Smithfield pushes back after claims it blamed immigrant workers for coronavirus cluster
Smithfield Foods CEO: US processing plants must operate even amid coronavirus
Smithfield CEO Ken Sullivan discusses how the coronavirus is impacting the U.S. pork supply industry.
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Smithfield Foods is pushing back after media reports that it blamed immigrant workers for a coronavirus cluster at its temporarily closed Sioux Falls, South Dakota, pork processing plant.
"We're proud of the multi-culturalism on display every day throughout many of our facilities, including in Sioux Falls," the company said in a statement. "Our employees are our strength. They come from all over the world and speak dozens of languages and dialects. Our position is this: We cannot fight this virus by finger-pointing. We all have a responsibility to slow the spread."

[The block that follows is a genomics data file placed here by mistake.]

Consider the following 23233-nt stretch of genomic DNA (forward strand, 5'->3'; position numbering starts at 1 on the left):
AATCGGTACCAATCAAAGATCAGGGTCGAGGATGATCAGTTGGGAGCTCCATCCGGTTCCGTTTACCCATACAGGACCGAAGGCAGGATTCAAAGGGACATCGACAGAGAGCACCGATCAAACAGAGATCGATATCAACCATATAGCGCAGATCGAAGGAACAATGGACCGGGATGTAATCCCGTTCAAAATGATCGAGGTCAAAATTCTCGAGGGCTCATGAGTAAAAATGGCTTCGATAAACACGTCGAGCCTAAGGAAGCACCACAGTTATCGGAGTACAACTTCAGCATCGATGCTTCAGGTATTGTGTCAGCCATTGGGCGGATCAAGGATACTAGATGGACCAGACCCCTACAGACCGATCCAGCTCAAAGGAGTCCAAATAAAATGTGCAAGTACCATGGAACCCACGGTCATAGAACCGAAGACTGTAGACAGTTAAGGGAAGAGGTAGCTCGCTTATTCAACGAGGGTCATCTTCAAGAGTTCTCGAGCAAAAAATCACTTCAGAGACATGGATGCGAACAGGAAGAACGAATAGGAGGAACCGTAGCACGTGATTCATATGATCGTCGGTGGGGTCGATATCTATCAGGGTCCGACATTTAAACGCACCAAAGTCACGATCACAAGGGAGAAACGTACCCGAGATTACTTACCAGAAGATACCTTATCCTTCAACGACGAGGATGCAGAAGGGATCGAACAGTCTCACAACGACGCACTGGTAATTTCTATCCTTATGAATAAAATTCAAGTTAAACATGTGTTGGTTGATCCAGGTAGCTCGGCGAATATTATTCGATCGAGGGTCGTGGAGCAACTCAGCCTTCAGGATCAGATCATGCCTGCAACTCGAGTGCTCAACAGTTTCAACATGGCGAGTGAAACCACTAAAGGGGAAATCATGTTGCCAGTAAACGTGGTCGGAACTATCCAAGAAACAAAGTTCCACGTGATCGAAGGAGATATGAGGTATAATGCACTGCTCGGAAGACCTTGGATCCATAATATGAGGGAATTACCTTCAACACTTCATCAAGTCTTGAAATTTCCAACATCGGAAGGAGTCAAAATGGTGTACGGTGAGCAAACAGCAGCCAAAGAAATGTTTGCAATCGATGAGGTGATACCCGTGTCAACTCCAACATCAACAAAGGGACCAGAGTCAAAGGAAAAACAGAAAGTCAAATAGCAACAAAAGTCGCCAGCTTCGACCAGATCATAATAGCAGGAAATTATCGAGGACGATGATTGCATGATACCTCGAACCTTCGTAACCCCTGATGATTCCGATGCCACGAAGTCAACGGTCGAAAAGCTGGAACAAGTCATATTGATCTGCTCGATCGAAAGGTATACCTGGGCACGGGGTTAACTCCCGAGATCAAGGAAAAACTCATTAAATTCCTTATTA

STOPPING CORONAVIRUS IN US MEAT PLANTS NEARLY IMPOSSIBLE, EXPERTS SAY
The Centers for Disease Control and Prevention on Thursday recommended that the operators of the South Dakota meatpacking plant where nearly 800 workers contracted the coronavirus implement a strict social distancing policy and find ways to overcome language barriers.
The CDC memo specifically addressed the situation at the Smithfield Foods plant in Sioux Falls but it may also give an indication of the broader recommendations that the agency is working on for meat processing plants nationwide. Smithfield closed the plant indefinitely because of the outbreak and faced complaints that it wasn't doing enough to protect its workers.